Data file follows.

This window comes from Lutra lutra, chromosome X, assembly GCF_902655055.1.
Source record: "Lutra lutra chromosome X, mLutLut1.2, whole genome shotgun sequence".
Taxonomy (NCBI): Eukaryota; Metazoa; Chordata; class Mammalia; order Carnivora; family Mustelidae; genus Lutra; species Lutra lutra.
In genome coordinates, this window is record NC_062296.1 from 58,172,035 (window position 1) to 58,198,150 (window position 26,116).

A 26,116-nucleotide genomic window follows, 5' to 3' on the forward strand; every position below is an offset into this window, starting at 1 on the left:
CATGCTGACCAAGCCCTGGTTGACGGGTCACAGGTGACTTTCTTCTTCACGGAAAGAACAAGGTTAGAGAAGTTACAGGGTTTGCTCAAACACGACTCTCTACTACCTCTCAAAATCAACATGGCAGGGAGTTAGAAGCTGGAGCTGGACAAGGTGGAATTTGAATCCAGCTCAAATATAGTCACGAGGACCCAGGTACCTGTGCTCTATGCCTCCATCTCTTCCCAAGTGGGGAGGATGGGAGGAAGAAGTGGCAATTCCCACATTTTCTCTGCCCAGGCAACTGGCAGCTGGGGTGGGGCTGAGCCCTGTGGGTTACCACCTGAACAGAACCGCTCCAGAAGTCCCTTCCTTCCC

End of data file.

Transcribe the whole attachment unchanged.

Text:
This window comes from Lutra lutra, chromosome X, assembly GCF_902655055.1.
Source record: "Lutra lutra chromosome X, mLutLut1.2, whole genome shotgun sequence".
Taxonomy (NCBI): Eukaryota; Metazoa; Chordata; class Mammalia; order Carnivora; family Mustelidae; genus Lutra; species Lutra lutra.
In genome coordinates, this window is record NC_062296.1 from 58,172,035 (window position 1) to 58,198,150 (window position 26,116).

A 26,116-nucleotide genomic window follows, 5' to 3' on the forward strand; every position below is an offset into this window, starting at 1 on the left:
CATGCTGACCAAGCCCTGGTTGACGGGTCACAGGTGACTTTCTTCTTCACGGAAAGAACAAGGTTAGAGAAGTTACAGGGTTTGCTCAAACACGACTCTCTACTACCTCTCAAAATCAACATGGCAGGGAGTTAGAAGCTGGAGCTGGACAAGGTGGAATTTGAATCCAGCTCAAATATAGTCACGAGGACCCAGGTACCTGTGCTCTATGCCTCCATCTCTTCCCAAGTGGGGAGGATGGGAGGAAGAAGTGGCAATTCCCACATTTTCTCTGCCCAGGCAACTGGCAGCTGGGGTGGGGCTGAGCCCTGTGGGTTACCACCTGAACAGAACCGCTCCAGAAGTCCCTTCCTTCCC